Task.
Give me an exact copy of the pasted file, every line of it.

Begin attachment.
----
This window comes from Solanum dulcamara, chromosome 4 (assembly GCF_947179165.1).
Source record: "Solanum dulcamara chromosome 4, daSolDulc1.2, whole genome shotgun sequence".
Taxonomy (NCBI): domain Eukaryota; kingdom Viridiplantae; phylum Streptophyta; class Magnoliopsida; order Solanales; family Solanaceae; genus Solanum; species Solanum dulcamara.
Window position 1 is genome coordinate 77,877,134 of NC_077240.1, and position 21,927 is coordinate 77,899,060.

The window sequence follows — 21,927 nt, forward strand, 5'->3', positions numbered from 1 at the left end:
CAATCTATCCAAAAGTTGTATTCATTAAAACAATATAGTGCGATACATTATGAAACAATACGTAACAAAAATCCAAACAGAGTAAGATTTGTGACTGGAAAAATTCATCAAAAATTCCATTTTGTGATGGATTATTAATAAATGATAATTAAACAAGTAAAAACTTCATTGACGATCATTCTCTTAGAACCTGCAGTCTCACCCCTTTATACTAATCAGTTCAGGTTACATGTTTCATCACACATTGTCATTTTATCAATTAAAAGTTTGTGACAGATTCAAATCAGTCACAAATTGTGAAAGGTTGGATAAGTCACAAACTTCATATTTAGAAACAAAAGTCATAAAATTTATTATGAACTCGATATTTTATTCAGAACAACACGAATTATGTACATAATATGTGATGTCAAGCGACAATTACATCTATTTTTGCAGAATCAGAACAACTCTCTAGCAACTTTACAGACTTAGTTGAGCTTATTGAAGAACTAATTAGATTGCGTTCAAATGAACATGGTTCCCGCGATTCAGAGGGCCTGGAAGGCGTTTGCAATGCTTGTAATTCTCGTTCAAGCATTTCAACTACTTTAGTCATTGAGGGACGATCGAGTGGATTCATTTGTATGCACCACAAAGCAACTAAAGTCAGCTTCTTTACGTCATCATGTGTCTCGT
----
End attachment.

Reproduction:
This window comes from Solanum dulcamara, chromosome 4 (assembly GCF_947179165.1).
Source record: "Solanum dulcamara chromosome 4, daSolDulc1.2, whole genome shotgun sequence".
Taxonomy (NCBI): domain Eukaryota; kingdom Viridiplantae; phylum Streptophyta; class Magnoliopsida; order Solanales; family Solanaceae; genus Solanum; species Solanum dulcamara.
Window position 1 is genome coordinate 77,877,134 of NC_077240.1, and position 21,927 is coordinate 77,899,060.

The window sequence follows — 21,927 nt, forward strand, 5'->3', positions numbered from 1 at the left end:
CAATCTATCCAAAAGTTGTATTCATTAAAACAATATAGTGCGATACATTATGAAACAATACGTAACAAAAATCCAAACAGAGTAAGATTTGTGACTGGAAAAATTCATCAAAAATTCCATTTTGTGATGGATTATTAATAAATGATAATTAAACAAGTAAAAACTTCATTGACGATCATTCTCTTAGAACCTGCAGTCTCACCCCTTTATACTAATCAGTTCAGGTTACATGTTTCATCACACATTGTCATTTTATCAATTAAAAGTTTGTGACAGATTCAAATCAGTCACAAATTGTGAAAGGTTGGATAAGTCACAAACTTCATATTTAGAAACAAAAGTCATAAAATTTATTATGAACTCGATATTTTATTCAGAACAACACGAATTATGTACATAATATGTGATGTCAAGCGACAATTACATCTATTTTTGCAGAATCAGAACAACTCTCTAGCAACTTTACAGACTTAGTTGAGCTTATTGAAGAACTAATTAGATTGCGTTCAAATGAACATGGTTCCCGCGATTCAGAGGGCCTGGAAGGCGTTTGCAATGCTTGTAATTCTCGTTCAAGCATTTCAACTACTTTAGTCATTGAGGGACGATCGAGTGGATTCATTTGTATGCACCACAAAGCAACTAAAGTCAGCTTCTTTACGTCATCATGTGTCTCGT